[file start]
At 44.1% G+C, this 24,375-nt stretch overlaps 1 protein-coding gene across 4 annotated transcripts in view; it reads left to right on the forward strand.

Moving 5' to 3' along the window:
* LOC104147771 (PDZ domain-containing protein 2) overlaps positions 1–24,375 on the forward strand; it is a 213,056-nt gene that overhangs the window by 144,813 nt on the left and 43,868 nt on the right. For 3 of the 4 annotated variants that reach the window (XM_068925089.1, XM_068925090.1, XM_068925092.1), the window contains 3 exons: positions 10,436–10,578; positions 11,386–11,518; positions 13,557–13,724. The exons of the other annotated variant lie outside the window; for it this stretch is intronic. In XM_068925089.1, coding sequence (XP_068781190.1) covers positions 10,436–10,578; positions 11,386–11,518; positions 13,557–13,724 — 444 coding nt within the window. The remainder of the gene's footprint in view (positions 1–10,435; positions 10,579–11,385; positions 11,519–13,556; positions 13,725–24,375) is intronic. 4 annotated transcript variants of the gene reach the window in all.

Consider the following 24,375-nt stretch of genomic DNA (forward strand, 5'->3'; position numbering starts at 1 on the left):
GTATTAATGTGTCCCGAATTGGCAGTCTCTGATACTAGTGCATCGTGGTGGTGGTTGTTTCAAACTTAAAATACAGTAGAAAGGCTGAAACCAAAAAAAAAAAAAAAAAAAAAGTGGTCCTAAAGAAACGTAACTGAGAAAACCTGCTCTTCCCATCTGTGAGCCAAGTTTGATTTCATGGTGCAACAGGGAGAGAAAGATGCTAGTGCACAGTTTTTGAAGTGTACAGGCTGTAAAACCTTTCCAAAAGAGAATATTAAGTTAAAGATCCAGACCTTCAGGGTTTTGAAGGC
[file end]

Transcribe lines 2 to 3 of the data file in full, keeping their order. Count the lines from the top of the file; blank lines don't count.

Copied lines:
Moving 5' to 3' along the window:
* LOC104147771 (PDZ domain-containing protein 2) overlaps positions 1–24,375 on the forward strand; it is a 213,056-nt gene that overhangs the window by 144,813 nt on the left and 43,868 nt on the right. For 3 of the 4 annotated variants that reach the window (XM_068925089.1, XM_068925090.1, XM_068925092.1), the window contains 3 exons: positions 10,436–10,578; positions 11,386–11,518; positions 13,557–13,724. The exons of the other annotated variant lie outside the window; for it this stretch is intronic. In XM_068925089.1, coding sequence (XP_068781190.1) covers positions 10,436–10,578; positions 11,386–11,518; positions 13,557–13,724 — 444 coding nt within the window. The remainder of the gene's footprint in view (positions 1–10,435; positions 10,579–11,385; positions 11,519–13,556; positions 13,725–24,375) is intronic. 4 annotated transcript variants of the gene reach the window in all.